Fabian Lelay dual wields the proverbial weapon of conflict in We Are the Danger #1 centering it mainly on Jules’ very real desire to have friends and belong somewhere and awkwardness of being in a new place while also introducing some external conflict between Tabitha and her old bandmate, Logan, who seems like a more diva-ish version of CHVRCHES’ Lauren Mayberry. (In design, at least.) So, when Tabitha and Jules start their new band with bassist Scooter and a stylish girl with black and white guitar, who is pretty and tense and can definitely shred, it’s not just about the music; it’s also to spite Logan. Tabitha may play the drums like a slightly less deadpan Kim Pine, but she immediately puts a target on the band’s back. She’s a character who is cool and quick witted on the outside, but she definitely has some problems. However, Tabitha was the first person that reached out to Jules at her new home and invited her to do something fun so they have a real bond.

We Are the Danger #1 is just a slice of life teen band book, but Lelay’s art and especially Aguirre’s colors make it look magical. Any time music is being played, whether at a quick acoustic jam session at Jules’ place or the gig that opens up the comic, Aguirre uses vivid background colors, and Lelay draws closed eyed close-up of the characters to show how much music means to them. Or there’s a giant mosh pit that allows for manga-esque pratfalls like Jules basically swooning for Tabitha’s bishonen (She finds out about this later.) brother. There’s an air of wonder to everything seen through Jules’ eyes, and her friendship with Tabitha is easy. Maybe, a little too easy, and the origin of the interpersonal conflict between Logan and Tabitha is definitely a subplot to pay attention to going forward.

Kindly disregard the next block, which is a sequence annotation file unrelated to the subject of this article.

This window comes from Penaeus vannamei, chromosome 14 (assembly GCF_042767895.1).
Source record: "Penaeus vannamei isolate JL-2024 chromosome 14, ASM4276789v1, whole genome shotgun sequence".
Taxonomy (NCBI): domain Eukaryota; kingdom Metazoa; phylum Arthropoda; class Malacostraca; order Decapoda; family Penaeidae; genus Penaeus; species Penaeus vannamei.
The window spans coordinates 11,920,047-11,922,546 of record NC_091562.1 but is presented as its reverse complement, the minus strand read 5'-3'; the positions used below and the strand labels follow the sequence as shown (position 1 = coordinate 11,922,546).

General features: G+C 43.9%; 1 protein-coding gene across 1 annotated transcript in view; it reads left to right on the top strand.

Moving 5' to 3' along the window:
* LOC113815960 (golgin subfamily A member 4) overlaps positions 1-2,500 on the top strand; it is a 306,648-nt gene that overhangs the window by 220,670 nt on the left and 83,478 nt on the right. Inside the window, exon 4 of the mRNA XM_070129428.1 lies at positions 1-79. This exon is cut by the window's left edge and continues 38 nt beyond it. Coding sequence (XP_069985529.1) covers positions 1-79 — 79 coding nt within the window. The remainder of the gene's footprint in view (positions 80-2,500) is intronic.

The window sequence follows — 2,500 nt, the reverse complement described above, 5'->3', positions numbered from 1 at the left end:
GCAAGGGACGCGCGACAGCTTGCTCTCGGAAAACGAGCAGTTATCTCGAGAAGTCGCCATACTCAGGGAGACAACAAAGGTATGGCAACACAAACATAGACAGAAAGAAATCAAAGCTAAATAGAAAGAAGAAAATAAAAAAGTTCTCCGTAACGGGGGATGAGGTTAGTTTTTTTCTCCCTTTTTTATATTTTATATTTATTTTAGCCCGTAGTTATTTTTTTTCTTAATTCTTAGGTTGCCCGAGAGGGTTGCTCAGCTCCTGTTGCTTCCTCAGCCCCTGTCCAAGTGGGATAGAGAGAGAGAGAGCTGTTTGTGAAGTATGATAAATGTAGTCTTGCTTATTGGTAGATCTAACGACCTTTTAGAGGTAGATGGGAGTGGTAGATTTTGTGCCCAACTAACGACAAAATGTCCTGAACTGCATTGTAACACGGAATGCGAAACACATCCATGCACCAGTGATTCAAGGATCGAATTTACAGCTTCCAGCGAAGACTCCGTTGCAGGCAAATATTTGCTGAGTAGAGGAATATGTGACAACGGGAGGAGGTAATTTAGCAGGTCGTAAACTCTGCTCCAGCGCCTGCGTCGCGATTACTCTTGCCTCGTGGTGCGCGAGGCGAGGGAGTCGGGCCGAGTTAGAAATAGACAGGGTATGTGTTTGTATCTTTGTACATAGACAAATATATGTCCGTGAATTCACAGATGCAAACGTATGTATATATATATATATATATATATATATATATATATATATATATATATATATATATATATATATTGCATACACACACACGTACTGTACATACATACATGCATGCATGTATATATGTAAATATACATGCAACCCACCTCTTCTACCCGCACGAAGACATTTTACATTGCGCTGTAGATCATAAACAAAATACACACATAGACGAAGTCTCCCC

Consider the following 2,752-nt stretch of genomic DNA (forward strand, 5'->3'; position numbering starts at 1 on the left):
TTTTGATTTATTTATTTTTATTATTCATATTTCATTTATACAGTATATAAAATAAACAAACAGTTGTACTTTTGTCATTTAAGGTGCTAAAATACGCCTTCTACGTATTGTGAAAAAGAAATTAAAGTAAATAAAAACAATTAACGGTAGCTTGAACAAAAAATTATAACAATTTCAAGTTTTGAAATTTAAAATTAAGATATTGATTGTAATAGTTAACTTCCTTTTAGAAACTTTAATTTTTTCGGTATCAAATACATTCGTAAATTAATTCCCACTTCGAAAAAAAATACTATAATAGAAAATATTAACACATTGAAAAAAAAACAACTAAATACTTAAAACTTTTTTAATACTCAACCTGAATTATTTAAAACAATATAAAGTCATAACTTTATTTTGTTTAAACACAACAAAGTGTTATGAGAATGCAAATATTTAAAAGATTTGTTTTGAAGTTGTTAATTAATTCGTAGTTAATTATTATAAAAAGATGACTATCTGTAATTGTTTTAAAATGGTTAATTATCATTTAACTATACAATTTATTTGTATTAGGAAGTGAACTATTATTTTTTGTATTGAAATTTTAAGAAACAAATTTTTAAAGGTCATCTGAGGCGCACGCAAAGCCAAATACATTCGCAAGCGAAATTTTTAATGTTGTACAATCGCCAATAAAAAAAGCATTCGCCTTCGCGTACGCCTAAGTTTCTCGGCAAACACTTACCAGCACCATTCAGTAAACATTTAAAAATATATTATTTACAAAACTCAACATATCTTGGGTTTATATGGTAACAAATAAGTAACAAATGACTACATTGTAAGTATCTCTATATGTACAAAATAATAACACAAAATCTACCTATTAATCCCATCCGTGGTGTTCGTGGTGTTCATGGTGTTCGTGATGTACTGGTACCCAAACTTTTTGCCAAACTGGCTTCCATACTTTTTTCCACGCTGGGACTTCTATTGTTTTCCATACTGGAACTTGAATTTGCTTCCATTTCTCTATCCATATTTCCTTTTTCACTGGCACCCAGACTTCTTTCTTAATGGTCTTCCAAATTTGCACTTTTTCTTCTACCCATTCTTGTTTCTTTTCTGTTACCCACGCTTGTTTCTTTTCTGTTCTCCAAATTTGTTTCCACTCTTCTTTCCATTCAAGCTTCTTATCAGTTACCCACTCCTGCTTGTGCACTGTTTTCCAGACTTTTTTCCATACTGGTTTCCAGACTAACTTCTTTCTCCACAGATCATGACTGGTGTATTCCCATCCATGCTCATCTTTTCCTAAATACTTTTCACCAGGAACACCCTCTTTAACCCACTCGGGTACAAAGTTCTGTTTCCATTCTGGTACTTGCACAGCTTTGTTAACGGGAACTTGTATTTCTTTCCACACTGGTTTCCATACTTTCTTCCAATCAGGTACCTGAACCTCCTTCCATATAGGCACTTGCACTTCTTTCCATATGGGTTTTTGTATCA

Even if the story is set in the present, and subtweeting is a major plot point, Fabian Lelay gives We Are the Danger a great retro vibe in some of his art and layout choices. This makes sense when artists like Paramore, who weren’t even alive when New Wave ruled the charts, are making albums in homage to that period or Janelle Monae’s new single “Make Me Feel” seems like a forgotten B-side to “Kiss” by Prince to name two of many. Lelay uses a mixtape shaped layout to tell Jules’ “origin story” with the “track titles” foreshadowing future plot developments and doubling as good song names. This style choices combined with clean, emotion filled artwork make We Are the Danger a breezy, pleasurable read with quips and melodrama to boot. Plus Claudia Aguirre really knows how to light up a stage with cool Photoshop effects to go with her colors.

We Are the Danger #1 has all the raw emotion and passion of your favorite summer pop single that happens to feature some distorted guitars to give it a little edge. Fabian Lelay and Claudia Aguirre take two relatable situations: feeling like an outcast at a new place and loving music with every ounce of energy and turns into yet another hit for Black Mask Studios.

Story/Art: Fabian Lelay Colors: Claudia Aguirre Letters: Taylor Esposito
Story: 7.8 Art: 9.5 Overall: 8.7 Recommendation: Buy

Black Mask Studios provided Graphic Policy with a FREE copy for review